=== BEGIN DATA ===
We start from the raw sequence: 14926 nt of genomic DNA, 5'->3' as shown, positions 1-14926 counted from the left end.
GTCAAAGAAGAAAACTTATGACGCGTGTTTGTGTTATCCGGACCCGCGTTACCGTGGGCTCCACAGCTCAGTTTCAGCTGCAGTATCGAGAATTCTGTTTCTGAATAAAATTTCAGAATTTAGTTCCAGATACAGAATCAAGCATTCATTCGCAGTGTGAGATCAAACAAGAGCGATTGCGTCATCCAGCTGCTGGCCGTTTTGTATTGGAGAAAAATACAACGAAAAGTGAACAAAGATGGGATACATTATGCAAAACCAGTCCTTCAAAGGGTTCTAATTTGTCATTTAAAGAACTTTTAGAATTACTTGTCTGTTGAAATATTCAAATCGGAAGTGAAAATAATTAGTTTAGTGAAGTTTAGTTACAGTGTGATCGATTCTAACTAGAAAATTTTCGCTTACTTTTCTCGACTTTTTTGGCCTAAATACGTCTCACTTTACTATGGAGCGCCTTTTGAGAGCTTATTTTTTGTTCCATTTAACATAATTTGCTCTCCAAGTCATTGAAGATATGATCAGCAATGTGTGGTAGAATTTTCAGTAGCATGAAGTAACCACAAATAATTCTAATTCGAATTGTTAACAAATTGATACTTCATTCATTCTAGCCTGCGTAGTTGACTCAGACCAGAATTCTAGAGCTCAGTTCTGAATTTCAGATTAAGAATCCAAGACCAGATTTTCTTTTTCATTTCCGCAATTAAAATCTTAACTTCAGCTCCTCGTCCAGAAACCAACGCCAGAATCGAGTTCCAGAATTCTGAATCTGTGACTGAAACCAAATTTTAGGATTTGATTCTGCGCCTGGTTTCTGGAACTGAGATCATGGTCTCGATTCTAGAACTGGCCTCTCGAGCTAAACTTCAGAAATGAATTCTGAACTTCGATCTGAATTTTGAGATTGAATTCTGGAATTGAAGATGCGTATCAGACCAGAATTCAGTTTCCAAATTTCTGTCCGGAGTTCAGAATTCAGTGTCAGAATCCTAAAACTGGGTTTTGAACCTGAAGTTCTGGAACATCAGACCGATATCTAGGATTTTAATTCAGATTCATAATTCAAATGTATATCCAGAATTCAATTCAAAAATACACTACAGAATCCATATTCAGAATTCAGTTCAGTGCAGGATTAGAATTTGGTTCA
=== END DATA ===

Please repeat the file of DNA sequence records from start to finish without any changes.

We start from the raw sequence: 14926 nt of genomic DNA, 5'->3' as shown, positions 1-14926 counted from the left end.
GTCAAAGAAGAAAACTTATGACGCGTGTTTGTGTTATCCGGACCCGCGTTACCGTGGGCTCCACAGCTCAGTTTCAGCTGCAGTATCGAGAATTCTGTTTCTGAATAAAATTTCAGAATTTAGTTCCAGATACAGAATCAAGCATTCATTCGCAGTGTGAGATCAAACAAGAGCGATTGCGTCATCCAGCTGCTGGCCGTTTTGTATTGGAGAAAAATACAACGAAAAGTGAACAAAGATGGGATACATTATGCAAAACCAGTCCTTCAAAGGGTTCTAATTTGTCATTTAAAGAACTTTTAGAATTACTTGTCTGTTGAAATATTCAAATCGGAAGTGAAAATAATTAGTTTAGTGAAGTTTAGTTACAGTGTGATCGATTCTAACTAGAAAATTTTCGCTTACTTTTCTCGACTTTTTTGGCCTAAATACGTCTCACTTTACTATGGAGCGCCTTTTGAGAGCTTATTTTTTGTTCCATTTAACATAATTTGCTCTCCAAGTCATTGAAGATATGATCAGCAATGTGTGGTAGAATTTTCAGTAGCATGAAGTAACCACAAATAATTCTAATTCGAATTGTTAACAAATTGATACTTCATTCATTCTAGCCTGCGTAGTTGACTCAGACCAGAATTCTAGAGCTCAGTTCTGAATTTCAGATTAAGAATCCAAGACCAGATTTTCTTTTTCATTTCCGCAATTAAAATCTTAACTTCAGCTCCTCGTCCAGAAACCAACGCCAGAATCGAGTTCCAGAATTCTGAATCTGTGACTGAAACCAAATTTTAGGATTTGATTCTGCGCCTGGTTTCTGGAACTGAGATCATGGTCTCGATTCTAGAACTGGCCTCTCGAGCTAAACTTCAGAAATGAATTCTGAACTTCGATCTGAATTTTGAGATTGAATTCTGGAATTGAAGATGCGTATCAGACCAGAATTCAGTTTCCAAATTTCTGTCCGGAGTTCAGAATTCAGTGTCAGAATCCTAAAACTGGGTTTTGAACCTGAAGTTCTGGAACATCAGACCGATATCTAGGATTTTAATTCAGATTCATAATTCAAATGTATATCCAGAATTCAATTCAAAAATACACTACAGAATCCATATTCAGAATTCAGTTCAGTGCAGGATTAGAATTTGGTTCA